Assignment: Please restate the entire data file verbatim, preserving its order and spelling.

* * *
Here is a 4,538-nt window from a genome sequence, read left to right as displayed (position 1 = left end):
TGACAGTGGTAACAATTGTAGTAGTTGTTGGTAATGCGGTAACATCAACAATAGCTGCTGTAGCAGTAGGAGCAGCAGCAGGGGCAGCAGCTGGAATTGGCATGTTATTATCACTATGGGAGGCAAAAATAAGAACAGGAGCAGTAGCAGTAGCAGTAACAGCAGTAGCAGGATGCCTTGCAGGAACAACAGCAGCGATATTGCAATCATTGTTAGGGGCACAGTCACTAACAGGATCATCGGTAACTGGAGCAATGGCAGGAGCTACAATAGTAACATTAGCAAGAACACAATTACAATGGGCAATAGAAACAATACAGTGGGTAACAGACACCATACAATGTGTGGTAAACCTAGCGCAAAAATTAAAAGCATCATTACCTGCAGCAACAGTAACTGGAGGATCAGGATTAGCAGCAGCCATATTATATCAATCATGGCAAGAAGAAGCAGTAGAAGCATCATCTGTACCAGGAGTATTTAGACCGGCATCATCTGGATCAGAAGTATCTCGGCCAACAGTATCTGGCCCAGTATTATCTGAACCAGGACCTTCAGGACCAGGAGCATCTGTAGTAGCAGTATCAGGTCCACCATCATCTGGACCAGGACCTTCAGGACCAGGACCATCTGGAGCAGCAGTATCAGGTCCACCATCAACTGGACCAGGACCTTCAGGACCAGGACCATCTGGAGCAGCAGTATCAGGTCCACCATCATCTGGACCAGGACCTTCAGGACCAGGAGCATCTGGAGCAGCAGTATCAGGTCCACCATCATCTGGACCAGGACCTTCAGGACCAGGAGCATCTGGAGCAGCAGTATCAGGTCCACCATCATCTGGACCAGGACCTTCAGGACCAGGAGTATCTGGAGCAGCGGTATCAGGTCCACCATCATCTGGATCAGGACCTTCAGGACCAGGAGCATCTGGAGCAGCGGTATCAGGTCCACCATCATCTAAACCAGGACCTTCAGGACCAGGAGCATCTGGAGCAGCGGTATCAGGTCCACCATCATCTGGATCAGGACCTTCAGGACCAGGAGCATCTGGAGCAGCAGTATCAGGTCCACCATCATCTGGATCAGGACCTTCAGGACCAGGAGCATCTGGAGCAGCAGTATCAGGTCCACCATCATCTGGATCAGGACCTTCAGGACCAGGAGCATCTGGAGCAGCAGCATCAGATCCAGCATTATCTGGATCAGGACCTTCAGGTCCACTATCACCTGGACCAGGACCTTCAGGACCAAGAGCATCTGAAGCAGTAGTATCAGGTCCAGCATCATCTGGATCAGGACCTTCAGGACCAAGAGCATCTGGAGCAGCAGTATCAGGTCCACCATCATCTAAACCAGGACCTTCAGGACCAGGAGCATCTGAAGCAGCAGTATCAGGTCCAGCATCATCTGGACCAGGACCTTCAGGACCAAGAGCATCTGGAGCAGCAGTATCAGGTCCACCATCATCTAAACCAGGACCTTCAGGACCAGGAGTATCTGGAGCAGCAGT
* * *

Here is a 4,538-nt window from a genome sequence, read left to right as displayed (position 1 = left end):
TGACAGTGGTAACAATTGTAGTAGTTGTTGGTAATGCGGTAACATCAACAATAGCTGCTGTAGCAGTAGGAGCAGCAGCAGGGGCAGCAGCTGGAATTGGCATGTTATTATCACTATGGGAGGCAAAAATAAGAACAGGAGCAGTAGCAGTAGCAGTAACAGCAGTAGCAGGATGCCTTGCAGGAACAACAGCAGCGATATTGCAATCATTGTTAGGGGCACAGTCACTAACAGGATCATCGGTAACTGGAGCAATGGCAGGAGCTACAATAGTAACATTAGCAAGAACACAATTACAATGGGCAATAGAAACAATACAGTGGGTAACAGACACCATACAATGTGTGGTAAACCTAGCGCAAAAATTAAAAGCATCATTACCTGCAGCAACAGTAACTGGAGGATCAGGATTAGCAGCAGCCATATTATATCAATCATGGCAAGAAGAAGCAGTAGAAGCATCATCTGTACCAGGAGTATTTAGACCGGCATCATCTGGATCAGAAGTATCTCGGCCAACAGTATCTGGCCCAGTATTATCTGAACCAGGACCTTCAGGACCAGGAGCATCTGTAGTAGCAGTATCAGGTCCACCATCATCTGGACCAGGACCTTCAGGACCAGGACCATCTGGAGCAGCAGTATCAGGTCCACCATCAACTGGACCAGGACCTTCAGGACCAGGACCATCTGGAGCAGCAGTATCAGGTCCACCATCATCTGGACCAGGACCTTCAGGACCAGGAGCATCTGGAGCAGCAGTATCAGGTCCACCATCATCTGGACCAGGACCTTCAGGACCAGGAGCATCTGGAGCAGCAGTATCAGGTCCACCATCATCTGGACCAGGACCTTCAGGACCAGGAGTATCTGGAGCAGCGGTATCAGGTCCACCATCATCTGGATCAGGACCTTCAGGACCAGGAGCATCTGGAGCAGCGGTATCAGGTCCACCATCATCTAAACCAGGACCTTCAGGACCAGGAGCATCTGGAGCAGCGGTATCAGGTCCACCATCATCTGGATCAGGACCTTCAGGACCAGGAGCATCTGGAGCAGCAGTATCAGGTCCACCATCATCTGGATCAGGACCTTCAGGACCAGGAGCATCTGGAGCAGCAGTATCAGGTCCACCATCATCTGGATCAGGACCTTCAGGACCAGGAGCATCTGGAGCAGCAGCATCAGATCCAGCATTATCTGGATCAGGACCTTCAGGTCCACTATCACCTGGACCAGGACCTTCAGGACCAAGAGCATCTGAAGCAGTAGTATCAGGTCCAGCATCATCTGGATCAGGACCTTCAGGACCAAGAGCATCTGGAGCAGCAGTATCAGGTCCACCATCATCTAAACCAGGACCTTCAGGACCAGGAGCATCTGAAGCAGCAGTATCAGGTCCAGCATCATCTGGACCAGGACCTTCAGGACCAAGAGCATCTGGAGCAGCAGTATCAGGTCCACCATCATCTAAACCAGGACCTTCAGGACCAGGAGTATCTGGAGCAGCAGT